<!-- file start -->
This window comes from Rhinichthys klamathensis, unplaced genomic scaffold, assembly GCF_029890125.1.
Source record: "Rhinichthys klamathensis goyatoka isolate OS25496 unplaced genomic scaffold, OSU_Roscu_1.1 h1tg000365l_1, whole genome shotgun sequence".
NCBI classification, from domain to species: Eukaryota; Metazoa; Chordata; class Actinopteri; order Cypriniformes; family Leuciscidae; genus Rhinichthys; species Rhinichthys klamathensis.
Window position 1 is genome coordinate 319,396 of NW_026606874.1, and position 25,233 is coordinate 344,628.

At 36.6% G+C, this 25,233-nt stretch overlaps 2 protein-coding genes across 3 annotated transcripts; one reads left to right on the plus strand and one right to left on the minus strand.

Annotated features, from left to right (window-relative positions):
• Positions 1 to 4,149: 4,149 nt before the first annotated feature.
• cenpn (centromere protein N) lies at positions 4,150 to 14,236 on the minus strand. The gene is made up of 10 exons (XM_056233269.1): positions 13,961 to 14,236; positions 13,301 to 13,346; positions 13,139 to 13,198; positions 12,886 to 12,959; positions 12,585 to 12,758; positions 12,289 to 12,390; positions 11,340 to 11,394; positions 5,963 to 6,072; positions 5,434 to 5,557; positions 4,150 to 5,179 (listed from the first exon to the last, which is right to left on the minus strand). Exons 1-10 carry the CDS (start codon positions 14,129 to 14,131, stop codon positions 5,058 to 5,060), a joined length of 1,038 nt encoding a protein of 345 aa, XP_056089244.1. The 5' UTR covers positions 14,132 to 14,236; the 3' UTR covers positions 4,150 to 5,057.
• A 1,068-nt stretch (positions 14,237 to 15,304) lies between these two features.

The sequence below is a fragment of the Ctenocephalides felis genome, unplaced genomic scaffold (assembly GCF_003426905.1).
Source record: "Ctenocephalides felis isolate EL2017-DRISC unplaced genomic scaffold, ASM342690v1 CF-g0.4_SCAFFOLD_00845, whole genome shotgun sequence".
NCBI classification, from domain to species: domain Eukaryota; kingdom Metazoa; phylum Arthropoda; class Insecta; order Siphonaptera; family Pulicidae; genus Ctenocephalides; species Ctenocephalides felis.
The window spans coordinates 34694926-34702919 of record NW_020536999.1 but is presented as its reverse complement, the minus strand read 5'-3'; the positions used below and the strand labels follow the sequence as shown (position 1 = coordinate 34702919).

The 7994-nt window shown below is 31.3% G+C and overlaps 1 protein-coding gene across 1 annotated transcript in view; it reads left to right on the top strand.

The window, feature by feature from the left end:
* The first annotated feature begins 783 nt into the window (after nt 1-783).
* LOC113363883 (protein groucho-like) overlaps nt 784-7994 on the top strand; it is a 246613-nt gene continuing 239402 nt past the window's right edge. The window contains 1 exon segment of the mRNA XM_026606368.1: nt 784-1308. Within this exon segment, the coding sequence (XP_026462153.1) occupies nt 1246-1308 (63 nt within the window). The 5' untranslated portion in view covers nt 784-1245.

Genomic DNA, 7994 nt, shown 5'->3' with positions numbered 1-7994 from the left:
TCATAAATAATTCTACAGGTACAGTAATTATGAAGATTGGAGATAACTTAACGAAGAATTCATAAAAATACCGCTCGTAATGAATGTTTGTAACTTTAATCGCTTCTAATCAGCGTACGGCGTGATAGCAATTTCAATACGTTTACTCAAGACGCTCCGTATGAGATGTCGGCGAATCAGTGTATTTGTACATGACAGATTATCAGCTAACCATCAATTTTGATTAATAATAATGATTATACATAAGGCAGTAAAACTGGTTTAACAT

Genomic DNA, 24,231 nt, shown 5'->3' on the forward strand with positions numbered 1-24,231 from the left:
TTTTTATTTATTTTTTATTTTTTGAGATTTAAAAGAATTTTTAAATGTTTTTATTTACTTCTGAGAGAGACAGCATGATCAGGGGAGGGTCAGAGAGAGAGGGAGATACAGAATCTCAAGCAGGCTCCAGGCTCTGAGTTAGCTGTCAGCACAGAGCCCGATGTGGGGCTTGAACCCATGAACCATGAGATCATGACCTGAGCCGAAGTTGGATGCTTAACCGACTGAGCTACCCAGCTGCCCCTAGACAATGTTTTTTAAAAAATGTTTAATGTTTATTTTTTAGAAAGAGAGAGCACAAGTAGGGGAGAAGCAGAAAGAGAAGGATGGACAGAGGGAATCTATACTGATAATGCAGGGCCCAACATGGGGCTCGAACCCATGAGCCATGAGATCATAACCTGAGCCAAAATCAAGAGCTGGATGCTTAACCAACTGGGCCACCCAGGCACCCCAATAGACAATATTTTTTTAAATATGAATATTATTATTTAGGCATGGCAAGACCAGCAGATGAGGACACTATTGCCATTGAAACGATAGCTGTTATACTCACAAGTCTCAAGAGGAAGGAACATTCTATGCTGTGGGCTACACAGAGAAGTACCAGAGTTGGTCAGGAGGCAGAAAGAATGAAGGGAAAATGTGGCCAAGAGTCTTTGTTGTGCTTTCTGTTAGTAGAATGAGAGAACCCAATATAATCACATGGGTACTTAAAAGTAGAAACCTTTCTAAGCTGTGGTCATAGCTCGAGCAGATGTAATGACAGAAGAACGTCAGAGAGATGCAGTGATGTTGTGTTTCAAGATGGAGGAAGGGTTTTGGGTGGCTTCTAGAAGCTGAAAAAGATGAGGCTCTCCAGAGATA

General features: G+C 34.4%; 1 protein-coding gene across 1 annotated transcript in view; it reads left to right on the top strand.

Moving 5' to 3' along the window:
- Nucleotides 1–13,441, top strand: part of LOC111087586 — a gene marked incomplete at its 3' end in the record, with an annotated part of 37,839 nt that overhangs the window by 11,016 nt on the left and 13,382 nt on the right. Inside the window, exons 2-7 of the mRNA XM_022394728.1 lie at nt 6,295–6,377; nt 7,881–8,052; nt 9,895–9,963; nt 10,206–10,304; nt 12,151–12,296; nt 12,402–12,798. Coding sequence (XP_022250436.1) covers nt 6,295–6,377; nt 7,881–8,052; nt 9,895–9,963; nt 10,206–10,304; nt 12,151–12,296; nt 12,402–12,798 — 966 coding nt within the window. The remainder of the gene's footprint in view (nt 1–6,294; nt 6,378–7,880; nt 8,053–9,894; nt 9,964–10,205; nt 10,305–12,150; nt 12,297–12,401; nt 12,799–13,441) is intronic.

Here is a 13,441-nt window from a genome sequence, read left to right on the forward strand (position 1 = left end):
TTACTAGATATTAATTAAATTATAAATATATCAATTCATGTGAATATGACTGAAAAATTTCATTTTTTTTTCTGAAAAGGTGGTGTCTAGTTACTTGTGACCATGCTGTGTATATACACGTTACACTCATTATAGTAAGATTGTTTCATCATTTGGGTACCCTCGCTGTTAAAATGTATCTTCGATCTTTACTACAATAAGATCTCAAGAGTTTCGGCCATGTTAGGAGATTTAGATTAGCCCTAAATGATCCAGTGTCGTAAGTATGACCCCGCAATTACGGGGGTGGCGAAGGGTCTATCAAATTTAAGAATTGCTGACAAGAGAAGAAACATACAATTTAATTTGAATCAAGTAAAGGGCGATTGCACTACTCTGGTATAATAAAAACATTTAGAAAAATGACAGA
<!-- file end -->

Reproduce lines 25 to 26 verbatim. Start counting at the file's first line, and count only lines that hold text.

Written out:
Here is a 13,441-nt window from a genome sequence, read left to right on the forward strand (position 1 = left end):
TTACTAGATATTAATTAAATTATAAATATATCAATTCATGTGAATATGACTGAAAAATTTCATTTTTTTTTCTGAAAAGGTGGTGTCTAGTTACTTGTGACCATGCTGTGTATATACACGTTACACTCATTATAGTAAGATTGTTTCATCATTTGGGTACCCTCGCTGTTAAAATGTATCTTCGATCTTTACTACAATAAGATCTCAAGAGTTTCGGCCATGTTAGGAGATTTAGATTAGCCCTAAATGATCCAGTGTCGTAAGTATGACCCCGCAATTACGGGGGTGGCGAAGGGTCTATCAAATTTAAGAATTGCTGACAAGAGAAGAAACATACAATTTAATTTGAATCAAGTAAAGGGCGATTGCACTACTCTGGTATAATAAAAACATTTAGAAAAATGACAGA